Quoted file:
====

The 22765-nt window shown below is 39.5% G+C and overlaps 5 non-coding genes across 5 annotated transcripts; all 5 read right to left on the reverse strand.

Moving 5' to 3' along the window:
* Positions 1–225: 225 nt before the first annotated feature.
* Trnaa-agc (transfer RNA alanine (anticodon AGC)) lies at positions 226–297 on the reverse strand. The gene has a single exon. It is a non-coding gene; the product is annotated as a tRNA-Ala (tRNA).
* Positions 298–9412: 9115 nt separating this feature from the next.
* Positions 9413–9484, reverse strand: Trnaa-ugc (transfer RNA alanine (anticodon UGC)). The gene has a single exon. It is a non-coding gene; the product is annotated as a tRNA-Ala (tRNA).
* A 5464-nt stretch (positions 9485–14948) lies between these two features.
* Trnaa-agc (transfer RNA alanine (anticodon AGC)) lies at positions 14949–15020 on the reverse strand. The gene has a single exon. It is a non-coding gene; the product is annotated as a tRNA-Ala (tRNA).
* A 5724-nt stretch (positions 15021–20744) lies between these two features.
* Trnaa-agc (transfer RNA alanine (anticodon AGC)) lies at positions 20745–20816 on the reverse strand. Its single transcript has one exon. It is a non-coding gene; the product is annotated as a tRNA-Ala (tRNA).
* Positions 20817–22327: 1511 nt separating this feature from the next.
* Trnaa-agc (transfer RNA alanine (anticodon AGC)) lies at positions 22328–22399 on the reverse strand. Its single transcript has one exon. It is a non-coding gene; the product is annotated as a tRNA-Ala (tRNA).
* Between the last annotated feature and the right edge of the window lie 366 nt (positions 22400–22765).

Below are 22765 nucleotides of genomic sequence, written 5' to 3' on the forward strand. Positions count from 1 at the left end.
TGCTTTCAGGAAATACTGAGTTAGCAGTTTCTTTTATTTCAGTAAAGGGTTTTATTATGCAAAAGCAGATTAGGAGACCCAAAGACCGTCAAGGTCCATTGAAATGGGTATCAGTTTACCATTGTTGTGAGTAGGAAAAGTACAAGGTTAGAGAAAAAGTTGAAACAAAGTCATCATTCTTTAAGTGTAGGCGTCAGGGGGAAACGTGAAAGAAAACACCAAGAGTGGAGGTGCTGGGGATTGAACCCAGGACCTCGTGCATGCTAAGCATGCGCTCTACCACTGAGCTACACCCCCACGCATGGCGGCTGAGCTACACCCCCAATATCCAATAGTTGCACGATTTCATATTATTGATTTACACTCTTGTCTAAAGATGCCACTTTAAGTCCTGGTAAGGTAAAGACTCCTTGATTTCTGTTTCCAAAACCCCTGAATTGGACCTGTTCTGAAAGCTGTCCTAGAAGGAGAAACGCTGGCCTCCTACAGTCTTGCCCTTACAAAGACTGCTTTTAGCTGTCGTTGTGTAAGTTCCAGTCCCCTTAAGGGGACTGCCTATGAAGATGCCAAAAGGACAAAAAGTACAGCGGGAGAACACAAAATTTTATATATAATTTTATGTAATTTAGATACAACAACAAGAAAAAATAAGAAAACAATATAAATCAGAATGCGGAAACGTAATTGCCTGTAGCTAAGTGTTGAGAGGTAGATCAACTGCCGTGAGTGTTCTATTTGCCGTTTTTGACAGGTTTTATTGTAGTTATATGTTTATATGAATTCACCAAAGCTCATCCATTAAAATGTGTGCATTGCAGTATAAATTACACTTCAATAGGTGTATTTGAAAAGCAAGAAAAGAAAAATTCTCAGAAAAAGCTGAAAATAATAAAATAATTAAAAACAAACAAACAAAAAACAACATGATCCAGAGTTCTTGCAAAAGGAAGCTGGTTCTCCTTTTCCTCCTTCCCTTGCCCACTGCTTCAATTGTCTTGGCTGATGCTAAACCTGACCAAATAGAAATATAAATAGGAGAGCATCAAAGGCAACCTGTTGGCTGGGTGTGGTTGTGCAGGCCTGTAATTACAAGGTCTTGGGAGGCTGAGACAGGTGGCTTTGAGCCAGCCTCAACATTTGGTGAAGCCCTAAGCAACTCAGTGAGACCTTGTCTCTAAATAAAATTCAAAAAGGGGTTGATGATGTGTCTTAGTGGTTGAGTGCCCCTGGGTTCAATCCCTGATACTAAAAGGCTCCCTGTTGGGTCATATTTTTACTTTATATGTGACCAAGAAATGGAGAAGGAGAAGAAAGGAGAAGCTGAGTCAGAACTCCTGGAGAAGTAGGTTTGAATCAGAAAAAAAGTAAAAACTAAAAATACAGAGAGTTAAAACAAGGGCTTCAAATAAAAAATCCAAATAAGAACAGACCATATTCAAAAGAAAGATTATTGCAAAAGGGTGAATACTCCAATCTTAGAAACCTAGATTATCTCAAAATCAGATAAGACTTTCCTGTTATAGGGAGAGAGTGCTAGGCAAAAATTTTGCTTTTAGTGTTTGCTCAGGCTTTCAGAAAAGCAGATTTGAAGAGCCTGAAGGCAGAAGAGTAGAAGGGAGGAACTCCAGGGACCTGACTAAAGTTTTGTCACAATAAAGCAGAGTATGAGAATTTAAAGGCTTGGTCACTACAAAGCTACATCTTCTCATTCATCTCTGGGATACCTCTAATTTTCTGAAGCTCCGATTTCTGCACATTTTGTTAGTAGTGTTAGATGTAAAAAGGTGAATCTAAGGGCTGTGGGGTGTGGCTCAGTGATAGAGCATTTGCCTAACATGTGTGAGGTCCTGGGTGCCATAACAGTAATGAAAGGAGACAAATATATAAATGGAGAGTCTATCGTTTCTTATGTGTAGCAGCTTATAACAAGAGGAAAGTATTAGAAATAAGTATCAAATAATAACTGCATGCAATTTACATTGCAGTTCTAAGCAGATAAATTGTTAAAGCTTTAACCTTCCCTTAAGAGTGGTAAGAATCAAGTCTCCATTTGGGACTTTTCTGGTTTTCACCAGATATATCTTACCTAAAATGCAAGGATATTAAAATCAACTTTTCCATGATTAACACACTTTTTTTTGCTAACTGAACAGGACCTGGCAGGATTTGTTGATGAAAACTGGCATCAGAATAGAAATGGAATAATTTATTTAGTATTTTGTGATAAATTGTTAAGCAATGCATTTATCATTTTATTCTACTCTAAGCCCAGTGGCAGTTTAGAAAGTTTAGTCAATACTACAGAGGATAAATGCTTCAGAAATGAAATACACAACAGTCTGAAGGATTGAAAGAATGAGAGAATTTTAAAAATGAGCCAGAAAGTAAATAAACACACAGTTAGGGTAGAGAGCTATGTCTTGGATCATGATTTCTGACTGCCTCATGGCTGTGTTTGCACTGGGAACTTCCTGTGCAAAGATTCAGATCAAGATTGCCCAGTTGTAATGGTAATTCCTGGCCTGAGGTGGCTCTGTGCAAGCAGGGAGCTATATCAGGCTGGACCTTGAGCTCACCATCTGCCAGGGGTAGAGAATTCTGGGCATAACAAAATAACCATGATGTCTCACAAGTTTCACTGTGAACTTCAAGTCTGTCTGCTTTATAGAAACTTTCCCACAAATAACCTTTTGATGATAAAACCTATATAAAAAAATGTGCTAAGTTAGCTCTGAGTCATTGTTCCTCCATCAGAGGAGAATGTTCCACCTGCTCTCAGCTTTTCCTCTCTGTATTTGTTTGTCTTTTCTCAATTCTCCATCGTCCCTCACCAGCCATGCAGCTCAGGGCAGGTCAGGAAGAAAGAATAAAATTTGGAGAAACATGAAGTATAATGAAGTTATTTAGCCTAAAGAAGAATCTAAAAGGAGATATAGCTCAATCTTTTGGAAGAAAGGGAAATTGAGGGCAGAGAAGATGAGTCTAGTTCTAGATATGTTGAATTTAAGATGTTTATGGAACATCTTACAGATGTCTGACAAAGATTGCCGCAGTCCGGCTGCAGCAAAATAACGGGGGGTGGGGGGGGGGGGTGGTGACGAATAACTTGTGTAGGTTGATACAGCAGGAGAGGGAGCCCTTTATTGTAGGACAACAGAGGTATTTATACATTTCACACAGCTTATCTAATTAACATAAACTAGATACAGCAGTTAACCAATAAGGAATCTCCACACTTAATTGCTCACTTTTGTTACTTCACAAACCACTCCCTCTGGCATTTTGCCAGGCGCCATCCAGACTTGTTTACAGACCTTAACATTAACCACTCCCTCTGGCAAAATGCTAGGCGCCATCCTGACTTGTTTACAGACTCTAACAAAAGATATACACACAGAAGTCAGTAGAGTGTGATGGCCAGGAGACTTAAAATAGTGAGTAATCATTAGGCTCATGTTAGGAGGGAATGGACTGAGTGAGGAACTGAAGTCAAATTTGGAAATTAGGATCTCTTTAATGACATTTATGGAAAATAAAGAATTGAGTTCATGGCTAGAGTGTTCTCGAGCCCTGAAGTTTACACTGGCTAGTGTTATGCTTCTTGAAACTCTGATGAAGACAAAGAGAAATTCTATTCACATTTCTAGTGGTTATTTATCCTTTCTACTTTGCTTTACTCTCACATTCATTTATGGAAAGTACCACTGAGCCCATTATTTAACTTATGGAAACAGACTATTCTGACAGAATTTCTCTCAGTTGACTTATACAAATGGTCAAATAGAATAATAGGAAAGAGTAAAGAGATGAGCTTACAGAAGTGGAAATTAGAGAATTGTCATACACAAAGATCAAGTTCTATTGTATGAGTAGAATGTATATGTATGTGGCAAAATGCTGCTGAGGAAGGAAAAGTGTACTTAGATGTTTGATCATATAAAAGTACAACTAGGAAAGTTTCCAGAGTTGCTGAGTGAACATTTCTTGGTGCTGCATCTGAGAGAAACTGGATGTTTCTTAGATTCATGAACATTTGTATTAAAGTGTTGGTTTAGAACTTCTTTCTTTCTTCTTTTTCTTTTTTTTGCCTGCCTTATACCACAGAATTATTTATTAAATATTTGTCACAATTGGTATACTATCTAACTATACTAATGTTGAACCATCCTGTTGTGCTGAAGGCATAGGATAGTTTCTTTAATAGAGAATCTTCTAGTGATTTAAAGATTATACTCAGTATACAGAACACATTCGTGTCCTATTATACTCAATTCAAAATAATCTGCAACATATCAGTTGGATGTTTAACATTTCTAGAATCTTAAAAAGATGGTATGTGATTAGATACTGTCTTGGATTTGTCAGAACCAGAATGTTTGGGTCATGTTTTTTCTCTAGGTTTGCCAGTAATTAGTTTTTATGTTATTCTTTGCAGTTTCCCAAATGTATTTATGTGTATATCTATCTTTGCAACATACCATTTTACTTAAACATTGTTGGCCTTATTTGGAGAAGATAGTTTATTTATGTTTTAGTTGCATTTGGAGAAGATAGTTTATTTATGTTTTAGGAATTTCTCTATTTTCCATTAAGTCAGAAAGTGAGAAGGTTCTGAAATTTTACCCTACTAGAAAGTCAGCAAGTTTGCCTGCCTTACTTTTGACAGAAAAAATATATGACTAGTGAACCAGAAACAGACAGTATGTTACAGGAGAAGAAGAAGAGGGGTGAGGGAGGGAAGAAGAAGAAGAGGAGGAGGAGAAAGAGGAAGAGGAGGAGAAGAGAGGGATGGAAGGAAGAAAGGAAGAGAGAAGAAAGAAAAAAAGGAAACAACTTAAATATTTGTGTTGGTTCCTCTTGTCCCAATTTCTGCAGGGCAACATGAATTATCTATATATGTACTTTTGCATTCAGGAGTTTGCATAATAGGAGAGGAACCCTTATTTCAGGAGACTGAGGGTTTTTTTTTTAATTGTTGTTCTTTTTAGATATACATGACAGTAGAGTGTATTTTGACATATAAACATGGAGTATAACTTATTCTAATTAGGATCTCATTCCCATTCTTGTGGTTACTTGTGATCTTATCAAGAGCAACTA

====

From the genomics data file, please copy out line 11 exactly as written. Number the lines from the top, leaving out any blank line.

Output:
* Positions 20817–22327: 1511 nt separating this feature from the next.